Moon glides by bright star, Mars next week before dawn

July 22, 2011

(PhysOrg.com) -- The Moon puts on a great show before dawn next week as it passes by a bright star and planet, according to the editors of StarDate magazine.

The Moon stands closest to Aldebaran, the bright star known as the eye of Taurus, the bull, an hour before dawn on Tuesday the 26th in the eastern sky. The Moon shines next to in the east at the same time the following morning. Both Mars and Aldebaran glow orange, but right now Aldebaran is about twice as bright as Mars.

The video will load shortly

Color is a rare commodity in the night sky. The sky itself is black, most of the stars are white, and the Moon is painted in shades of white, gray, and black.

Like a neon bulb, Aldebaran produces its own color. Cooler stars shine redder than hotter ones, and Aldebaran's surface is thousands of degrees cooler than the surface of the Sun. Other prominent reddish-orange stars include Antares (whose name means 'rival of Mars'), which puts in its best show during July and August evenings, and Betelgeuse, in Orion, which highlights the winter sky.

Mars doesn't generate any light on its own. Instead, like the , it shines by reflecting sunlight. The light strikes a surface that is painted in varying shades of orange, yellow, gray, and black. Most of the orange and yellow are produced by fine-grained dust that contains a lot of , better known as rust.

As Mars grows brighter later in the year, its color will appear to grow more intense. By year's end, you'll see why it is called the , as Mars provides one of the most vivid spots of color in the .

Published bi-monthly by The University of Texas at Austin McDonald Observatory, StarDate magazine provides readers with skywatching tips, skymaps, beautiful astronomical photos, astronomy news and features, and a 32-page Sky Almanac each January.

Explore further: Moon, Mars bright lights in the big sky

Related Stories

Moon, Mars bright lights in the big sky

December 24, 2007

The moon and Mars -- not the stars -- emitted enough wattage Monday to providing night travelers by sleigh and by foot a lighted way to their destinations.

STAR TRAK for May

May 4, 2010

(PhysOrg.com) -- After sunset each evening in May, look to the west-northwest to see the planet Venus as a beautiful "evening star," the brightest point of light in the sky.

STAR TRAK for November: Mars is prominent again

November 2, 2009

(PhysOrg.com) -- Pumpkin-colored Mars will return to prominence during November, rising shortly before midnight at the beginning of the month and more than two hours earlier by month's end. The orange planet will brighten ...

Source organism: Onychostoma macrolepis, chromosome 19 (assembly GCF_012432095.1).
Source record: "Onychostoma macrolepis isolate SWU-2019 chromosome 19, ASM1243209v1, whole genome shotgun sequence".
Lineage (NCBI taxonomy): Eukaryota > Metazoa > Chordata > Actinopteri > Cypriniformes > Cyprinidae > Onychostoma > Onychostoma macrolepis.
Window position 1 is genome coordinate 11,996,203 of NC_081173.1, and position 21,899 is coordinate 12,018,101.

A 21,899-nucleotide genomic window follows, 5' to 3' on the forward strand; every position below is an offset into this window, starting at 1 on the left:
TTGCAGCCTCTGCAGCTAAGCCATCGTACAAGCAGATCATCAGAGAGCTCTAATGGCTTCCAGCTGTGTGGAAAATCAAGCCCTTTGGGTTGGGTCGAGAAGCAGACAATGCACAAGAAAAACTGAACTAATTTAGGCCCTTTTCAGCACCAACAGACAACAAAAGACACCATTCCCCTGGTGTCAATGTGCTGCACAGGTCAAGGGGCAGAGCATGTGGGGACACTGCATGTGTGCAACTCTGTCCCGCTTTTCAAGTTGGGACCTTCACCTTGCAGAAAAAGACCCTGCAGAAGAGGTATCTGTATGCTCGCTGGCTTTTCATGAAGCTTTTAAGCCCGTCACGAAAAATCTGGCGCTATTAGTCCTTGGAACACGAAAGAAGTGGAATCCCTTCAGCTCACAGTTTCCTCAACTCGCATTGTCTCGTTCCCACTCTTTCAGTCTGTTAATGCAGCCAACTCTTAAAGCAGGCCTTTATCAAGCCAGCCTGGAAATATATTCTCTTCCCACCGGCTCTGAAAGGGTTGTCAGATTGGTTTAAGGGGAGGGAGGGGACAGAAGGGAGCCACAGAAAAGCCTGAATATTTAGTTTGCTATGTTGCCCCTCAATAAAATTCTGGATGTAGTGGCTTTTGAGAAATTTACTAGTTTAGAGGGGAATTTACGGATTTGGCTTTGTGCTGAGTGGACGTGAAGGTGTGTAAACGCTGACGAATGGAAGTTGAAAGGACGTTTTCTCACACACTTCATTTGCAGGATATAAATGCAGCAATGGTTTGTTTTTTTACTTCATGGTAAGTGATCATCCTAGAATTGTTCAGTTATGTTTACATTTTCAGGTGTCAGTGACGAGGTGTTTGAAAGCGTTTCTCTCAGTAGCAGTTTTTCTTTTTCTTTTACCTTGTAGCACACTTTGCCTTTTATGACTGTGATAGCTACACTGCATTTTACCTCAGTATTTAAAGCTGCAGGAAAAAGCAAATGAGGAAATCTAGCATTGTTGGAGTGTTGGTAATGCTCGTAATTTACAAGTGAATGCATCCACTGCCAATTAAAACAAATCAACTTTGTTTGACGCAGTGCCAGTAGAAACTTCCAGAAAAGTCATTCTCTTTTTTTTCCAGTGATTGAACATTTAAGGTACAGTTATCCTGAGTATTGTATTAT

STAR TRAK for November: Jupiter and Leonid meteor shower

November 5, 2010

Jupiter will be easy to see in the south as night falls in November. The best time to observe this bright planet with a telescope will be from dusk to midnight as it travels high across the sky from southeast to southwest. ...

Close Encounter with Mars

January 26, 2010

It rises in the east at sunset, pumpkin-orange and brighter than a first magnitude star. You stare at it, unblinking. Unblinking, it stares right back. It is Mars.

Recommended for you

Camera on NASA's Lunar Orbiter survived 2014 meteoroid hit

May 26, 2017

On Oct. 13, 2014 something very strange happened to the camera aboard NASA's Lunar Reconnaissance Orbiter (LRO). The Lunar Reconnaissance Orbiter Camera (LROC), which normally produces beautifully clear images of the lunar ...

SDO sees partial eclipse in space

May 26, 2017

On May 25, 2017, NASA's Solar Dynamics Observatory, or SDO, saw a partial solar eclipse in space when it caught the moon passing in front of the sun. The lunar transit lasted almost an hour, between 2:24 and 3:17 p.m. EDT, ...

Collapsing star gives birth to a black hole

May 25, 2017

Astronomers have watched as a massive, dying star was likely reborn as a black hole. It took the combined power of the Large Binocular Telescope (LBT), and NASA's Hubble and Spitzer space telescopes to go looking for remnants ...

1 comment

Adjust slider to filter visible comments by rank

Display comments: newest first

Waterdog
not rated yet Jul 25, 2011
An observation on a statement in the article:

"Most of the orange and yellow are produced by fine-grained dust (on Mars) that contains a lot of iron oxide, better known as rust."

The Earth didn't get much iron oxide until after photosythetic algae started producing oxygen to precipitate it out of the ocean.

Please sign in to add a comment. Registration is free, and takes less than a minute. Read more

Click here to reset your password.
Sign in to get notified via email when new comments are made.